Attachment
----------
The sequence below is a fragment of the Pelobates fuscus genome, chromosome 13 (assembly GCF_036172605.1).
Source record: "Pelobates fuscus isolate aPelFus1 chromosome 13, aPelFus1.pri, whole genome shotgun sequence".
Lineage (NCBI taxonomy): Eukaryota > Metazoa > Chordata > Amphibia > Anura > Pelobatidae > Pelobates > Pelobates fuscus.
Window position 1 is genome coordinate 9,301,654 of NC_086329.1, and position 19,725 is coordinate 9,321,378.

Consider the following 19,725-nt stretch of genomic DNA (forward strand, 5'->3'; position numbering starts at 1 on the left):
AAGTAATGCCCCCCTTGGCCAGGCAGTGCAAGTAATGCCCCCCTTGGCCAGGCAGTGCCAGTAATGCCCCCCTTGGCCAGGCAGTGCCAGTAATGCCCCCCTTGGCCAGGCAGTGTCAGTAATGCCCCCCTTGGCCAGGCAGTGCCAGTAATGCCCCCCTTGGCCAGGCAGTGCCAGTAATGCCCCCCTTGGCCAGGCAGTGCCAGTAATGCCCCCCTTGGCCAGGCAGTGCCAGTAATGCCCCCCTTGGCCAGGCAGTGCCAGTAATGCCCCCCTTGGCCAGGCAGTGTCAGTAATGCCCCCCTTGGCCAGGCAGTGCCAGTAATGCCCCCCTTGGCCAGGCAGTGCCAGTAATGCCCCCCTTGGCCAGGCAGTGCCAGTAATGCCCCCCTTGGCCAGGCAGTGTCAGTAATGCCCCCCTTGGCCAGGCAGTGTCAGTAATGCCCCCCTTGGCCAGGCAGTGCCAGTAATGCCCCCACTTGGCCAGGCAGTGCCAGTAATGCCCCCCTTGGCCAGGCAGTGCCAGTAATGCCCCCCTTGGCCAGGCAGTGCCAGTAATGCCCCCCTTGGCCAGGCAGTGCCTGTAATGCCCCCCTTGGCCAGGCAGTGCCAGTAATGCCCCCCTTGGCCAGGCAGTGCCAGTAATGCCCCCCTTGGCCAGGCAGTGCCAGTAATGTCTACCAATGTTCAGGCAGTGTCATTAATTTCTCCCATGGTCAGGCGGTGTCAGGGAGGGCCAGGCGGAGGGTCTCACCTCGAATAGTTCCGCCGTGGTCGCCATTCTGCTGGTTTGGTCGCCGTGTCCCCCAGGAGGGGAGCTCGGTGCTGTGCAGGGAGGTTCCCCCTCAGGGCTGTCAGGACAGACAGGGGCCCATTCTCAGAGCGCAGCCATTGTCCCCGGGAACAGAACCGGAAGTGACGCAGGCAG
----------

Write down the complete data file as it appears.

The sequence below is a fragment of the Pelobates fuscus genome, chromosome 13 (assembly GCF_036172605.1).
Source record: "Pelobates fuscus isolate aPelFus1 chromosome 13, aPelFus1.pri, whole genome shotgun sequence".
Lineage (NCBI taxonomy): Eukaryota > Metazoa > Chordata > Amphibia > Anura > Pelobatidae > Pelobates > Pelobates fuscus.
Window position 1 is genome coordinate 9,301,654 of NC_086329.1, and position 19,725 is coordinate 9,321,378.

Consider the following 19,725-nt stretch of genomic DNA (forward strand, 5'->3'; position numbering starts at 1 on the left):
AAGTAATGCCCCCCTTGGCCAGGCAGTGCAAGTAATGCCCCCCTTGGCCAGGCAGTGCCAGTAATGCCCCCCTTGGCCAGGCAGTGCCAGTAATGCCCCCCTTGGCCAGGCAGTGTCAGTAATGCCCCCCTTGGCCAGGCAGTGCCAGTAATGCCCCCCTTGGCCAGGCAGTGCCAGTAATGCCCCCCTTGGCCAGGCAGTGCCAGTAATGCCCCCCTTGGCCAGGCAGTGCCAGTAATGCCCCCCTTGGCCAGGCAGTGCCAGTAATGCCCCCCTTGGCCAGGCAGTGTCAGTAATGCCCCCCTTGGCCAGGCAGTGCCAGTAATGCCCCCCTTGGCCAGGCAGTGCCAGTAATGCCCCCCTTGGCCAGGCAGTGCCAGTAATGCCCCCCTTGGCCAGGCAGTGTCAGTAATGCCCCCCTTGGCCAGGCAGTGTCAGTAATGCCCCCCTTGGCCAGGCAGTGCCAGTAATGCCCCCACTTGGCCAGGCAGTGCCAGTAATGCCCCCCTTGGCCAGGCAGTGCCAGTAATGCCCCCCTTGGCCAGGCAGTGCCAGTAATGCCCCCCTTGGCCAGGCAGTGCCTGTAATGCCCCCCTTGGCCAGGCAGTGCCAGTAATGCCCCCCTTGGCCAGGCAGTGCCAGTAATGCCCCCCTTGGCCAGGCAGTGCCAGTAATGTCTACCAATGTTCAGGCAGTGTCATTAATTTCTCCCATGGTCAGGCGGTGTCAGGGAGGGCCAGGCGGAGGGTCTCACCTCGAATAGTTCCGCCGTGGTCGCCATTCTGCTGGTTTGGTCGCCGTGTCCCCCAGGAGGGGAGCTCGGTGCTGTGCAGGGAGGTTCCCCCTCAGGGCTGTCAGGACAGACAGGGGCCCATTCTCAGAGCGCAGCCATTGTCCCCGGGAACAGAACCGGAAGTGACGCAGGCAG